Guest director Jessie Austrian enlisted the audience’s help several times during PlayMakers Rep’s production of Sherwood: The Adventures of Robin Hood, Ken Ludwig’s light, lively retelling of the fourteenth-century legend. While raucous miscreants played primitive beer pong in a tavern, extras fanned out through Paul Green Theatre, recruiting dancing revelers for the ribald tunes that modern-day balladmonger Jack Herrick wrote for the show. Later, Sir Guy (Jeffrey Blair Cornell) had to repeat the line “All rise,” adding hand gestures, to get the audience on its feet for the entrance of the villainous Prince John (played like a smarmy talk-show host by Ray Dooley) before goading the crowd into doing the wave.
But during the show’s final bit of audience participation, at the top of Act Two, the put-ons, silliness, and slapstick evaporated, and the room went still. We were at the Great Oak, where Robin Hood had convened a coalition of the willing to join him in resisting a fraudulent and greedy sovereign. It was time for them to swear their loyalty. Then the actors turned outward, toward us, and suddenly, we were being asked to take their oath: “Do you swear to help those in need and to protect the poor with compassion and grace? To feed the hungry, clothe the naked, and shelter the old and sick? To fight oppression and remain firm in our love of a free country for ourselves and our children?”
I saw looks of shock and uncertainty as well as expressions of resolution and delight throughout the theater, as Austrian’s actors basically asked us all, point blank, “Which side are you on?”
Though the play continued, the stakes and mood had permanently changed. In part, that’s because a strong ensemble—including narrator Friar Tuck (Dan Toot), Little John (a puckish Rishan Dhamija), and Maid Marian (a capable Christine Mirzayan)—truly conveyed the fellow feeling of a group of activists. Joshua David Robinson’s nimble, heartfelt Robin Hood modeled the nobility a current generation hungers for from its leaders: “They follow me. I follow them. We travel together … We’re here for each other. Otherwise, we’re nothing.”
Andrea Bullock’s prop artisans and effects creators made arrows appear from nowhere across the boards and bodies on McKay Coble’s rustic, minimal set, and Herrick’s original music supported the action throughout. At evening’s end, an unexpectedly revealing production showed us where we stood, not only in the world of an old childhood story but in the present day as well.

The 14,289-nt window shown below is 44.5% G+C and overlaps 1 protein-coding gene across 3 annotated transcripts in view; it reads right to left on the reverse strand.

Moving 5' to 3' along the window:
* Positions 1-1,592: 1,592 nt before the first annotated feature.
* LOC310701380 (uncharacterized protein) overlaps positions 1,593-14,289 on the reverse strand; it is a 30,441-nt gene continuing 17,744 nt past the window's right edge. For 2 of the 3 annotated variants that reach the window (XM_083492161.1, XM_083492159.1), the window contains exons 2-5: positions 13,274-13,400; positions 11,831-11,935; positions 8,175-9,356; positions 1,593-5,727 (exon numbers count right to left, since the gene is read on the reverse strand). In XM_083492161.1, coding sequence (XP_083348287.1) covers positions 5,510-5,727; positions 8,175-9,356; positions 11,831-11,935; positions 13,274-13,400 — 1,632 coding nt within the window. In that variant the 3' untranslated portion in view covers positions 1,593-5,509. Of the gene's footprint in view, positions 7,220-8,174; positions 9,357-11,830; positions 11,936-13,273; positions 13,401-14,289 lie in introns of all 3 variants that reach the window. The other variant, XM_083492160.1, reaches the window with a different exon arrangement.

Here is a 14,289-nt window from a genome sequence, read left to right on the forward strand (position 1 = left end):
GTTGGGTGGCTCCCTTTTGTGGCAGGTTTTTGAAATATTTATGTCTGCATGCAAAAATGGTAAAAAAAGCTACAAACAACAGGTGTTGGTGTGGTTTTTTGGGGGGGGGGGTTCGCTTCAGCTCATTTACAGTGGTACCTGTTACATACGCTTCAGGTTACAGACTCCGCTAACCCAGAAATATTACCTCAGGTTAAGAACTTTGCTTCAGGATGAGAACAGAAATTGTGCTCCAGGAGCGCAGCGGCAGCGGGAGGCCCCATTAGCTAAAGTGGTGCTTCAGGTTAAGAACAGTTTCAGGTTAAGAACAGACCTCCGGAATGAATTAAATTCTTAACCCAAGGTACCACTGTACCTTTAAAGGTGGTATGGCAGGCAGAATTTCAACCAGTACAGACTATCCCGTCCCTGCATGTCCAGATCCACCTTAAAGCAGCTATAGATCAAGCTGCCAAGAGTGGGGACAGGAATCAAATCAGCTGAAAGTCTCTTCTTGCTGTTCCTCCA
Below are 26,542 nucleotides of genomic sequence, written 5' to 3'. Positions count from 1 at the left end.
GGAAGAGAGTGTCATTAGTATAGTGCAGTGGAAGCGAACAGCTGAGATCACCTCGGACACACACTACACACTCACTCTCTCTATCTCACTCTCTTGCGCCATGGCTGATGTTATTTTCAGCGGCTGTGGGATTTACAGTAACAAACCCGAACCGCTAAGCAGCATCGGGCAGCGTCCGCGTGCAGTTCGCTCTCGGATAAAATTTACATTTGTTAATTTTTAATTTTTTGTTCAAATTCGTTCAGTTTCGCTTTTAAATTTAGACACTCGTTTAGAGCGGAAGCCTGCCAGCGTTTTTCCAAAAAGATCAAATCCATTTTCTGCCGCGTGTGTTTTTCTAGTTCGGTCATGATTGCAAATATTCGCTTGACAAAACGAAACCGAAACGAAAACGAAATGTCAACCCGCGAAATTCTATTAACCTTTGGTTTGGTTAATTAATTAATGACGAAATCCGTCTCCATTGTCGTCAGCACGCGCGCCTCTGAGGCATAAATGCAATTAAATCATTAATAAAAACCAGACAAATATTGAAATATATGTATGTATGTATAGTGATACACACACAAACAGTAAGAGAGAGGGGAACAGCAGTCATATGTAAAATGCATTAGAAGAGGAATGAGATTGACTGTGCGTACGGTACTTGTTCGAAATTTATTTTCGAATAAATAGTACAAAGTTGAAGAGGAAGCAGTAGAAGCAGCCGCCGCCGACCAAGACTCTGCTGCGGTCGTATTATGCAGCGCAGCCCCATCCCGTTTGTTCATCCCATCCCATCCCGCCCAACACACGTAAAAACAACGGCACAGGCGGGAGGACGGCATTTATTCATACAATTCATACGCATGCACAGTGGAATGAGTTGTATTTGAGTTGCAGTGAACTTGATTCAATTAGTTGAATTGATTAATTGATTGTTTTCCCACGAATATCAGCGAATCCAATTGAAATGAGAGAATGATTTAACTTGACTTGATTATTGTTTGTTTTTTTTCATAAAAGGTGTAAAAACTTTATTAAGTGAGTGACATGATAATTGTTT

PlayMakers Escapes Paul Green with a fleet Macbeth
The production values are conspicuously modest for PlayMakers. Instead of a fabricated castle, three plastic cubes make up the set and a bank of fluorescent bulbs stand in for theatrical lighting. With no curtains or wings, the performers mostly change costumes, scenes, and characters in full view. One more unusual thing: Generally, PlayMakers uses more than five actors to stage Macbeth.
But these are the challenges a theater company faces when it takes its work somewhere that, until recently, it hadn’t been in decades: beyond the controlled confines of a professional theater and into the communities surrounding it.
PlayMakers Mobile, a touring theater initiative that artistic director Vivienne Benesch started in 2016, began its third and largest season to date Thursday with a seventy-minute Macbeth in Durham and Pittsboro. By the time its tour concludes on October 6, a quintet of gifted grad students in UNC’s Professional Actors Training Program will have performed for audiences at service organizations, private and public schools, a tech incubator, and a museum, in Chatham, Durham, Wake, and Orange Counties. (A full list of venues and dates is on PlayMakers’ website.)
For Benesch, the initiative isn’t only about what she calls “drawing our circle ever wider,” reaching out to underserved communities and other organizations in the area. The mobile production unit is an attempt to embrace the vision of professor Frederick Koch, who took the original Carolina Playmakers on the road a century ago.
“His idea of bringing our stories to the people and being a state theater in the fullest sense of the word is something we should be coming back to one hundred years later,” she says.
In a Pittsboro library meeting room, more than eighty locals, ranging from grade school to grandparents, lean forward as the ageless witches invoke Macbeth‘s opening lines. As they do, it’s clear that it doesn’t take a five-figure budget to produce compelling Shakespeare. It only takes five actors, an audience willing to believe, and a company willing to reach out to them.